Monkey Culture Recent research on capuchin monkeys in Costa Rica suggest that they have bona fide cultural traditions. In other words, they engage in activities that do not stem from their biology. Instead, these are behaviors that are invented by small collections of monkeys, then learned by other members of the troupe.
It's been known for some time that great apes such as chimpanzees and gorillas engage in cultural behavior. There was initially some resistance to this idea, since culture was once thought to be the exclusive domain of human beings. This current research is the most impressive evidence to date that such behavior extends to monkeys as well.
The details are available in this article from Science News. Here's an excerpt:
It's not easy keeping up with pint-size monkeys in the jungle. The teams of researchers who've been doing it for the past 14 years have had to put up with a lot: barreling face-first into spider webs before sunrise, hacking through dense, bug-infested undergrowth, getting droppings in their hair, and being heckled by cantankerous little monkeys called capuchins. Still, there's no place Susan Perry would rather be than the forests of the Lomas Barbudal Biological Reserve in Costa Rica.
Two adults practice what researchers call hand sniffing. The capuchins stick their fingers up each other's nose and sway gently, holding the pose for several minutes at a time.
Perry is a primatologist at the Max Planck Institute for Evolutionary Anthropology in Leipzig, Germany, and she's been studying white-faced capuchins (Cebus capucinus) at Lomas Barbudal since 1990. Each day in the field, she and her colleagues get to observe these monkeys' curious interactions, some of the quirkiest behavior in the animal kingdom.
For example, one game begins when one monkey bites a clump of hair from another monkey's face. The two monkeys use their teeth to pass the clump back and forth, dropping a little hair each time. When the hair runs out, the game begins again.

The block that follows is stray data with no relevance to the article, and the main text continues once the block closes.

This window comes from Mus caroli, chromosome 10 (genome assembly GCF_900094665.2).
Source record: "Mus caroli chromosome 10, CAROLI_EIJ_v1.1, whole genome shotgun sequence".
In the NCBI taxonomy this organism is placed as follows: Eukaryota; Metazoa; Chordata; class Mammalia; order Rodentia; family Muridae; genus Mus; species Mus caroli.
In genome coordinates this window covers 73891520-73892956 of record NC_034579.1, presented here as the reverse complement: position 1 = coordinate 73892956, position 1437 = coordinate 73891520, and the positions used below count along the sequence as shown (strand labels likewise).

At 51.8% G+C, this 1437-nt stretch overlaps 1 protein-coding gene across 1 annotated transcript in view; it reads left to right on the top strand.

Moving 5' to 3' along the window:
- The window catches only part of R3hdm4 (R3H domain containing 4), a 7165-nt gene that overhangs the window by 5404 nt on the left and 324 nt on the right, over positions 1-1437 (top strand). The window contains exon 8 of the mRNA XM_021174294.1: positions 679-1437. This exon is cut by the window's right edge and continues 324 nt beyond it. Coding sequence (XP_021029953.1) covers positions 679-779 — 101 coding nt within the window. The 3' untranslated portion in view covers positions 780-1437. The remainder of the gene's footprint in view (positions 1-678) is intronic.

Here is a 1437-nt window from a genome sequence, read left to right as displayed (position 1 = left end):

In another unusual duet, two monkeys sit together for long periods, swaying gently—with their fingers up each other's nose.
These are among the numerous social conventions that Perry and her colleagues call "traditions." The behaviors are so named because they don't appear to be an inherent part of the animals' biology; instead, the knee-high monkeys seem either to invent them or to learn them from each other.
Perry also observed that only certain individuals in certain cliques practice the behaviors. Moreover, the activities aren't necessarily perennial: They endure for various lengths of time and can be modified in the life of a monkey troop. They can become fashionable, fall out of use, and return some years later.
Innovative, learned, parochial, transient, flexible—these words describe some of the hallmarks of cultural behaviors, as set forth in numerous studies of nonhuman primates. Does this make capuchins a species with culture, as many researchers suggest that chimpanzees and other great apes are (SN: 6/19/99, p. 388)? And what do the strange high jinks mean to the capuchins?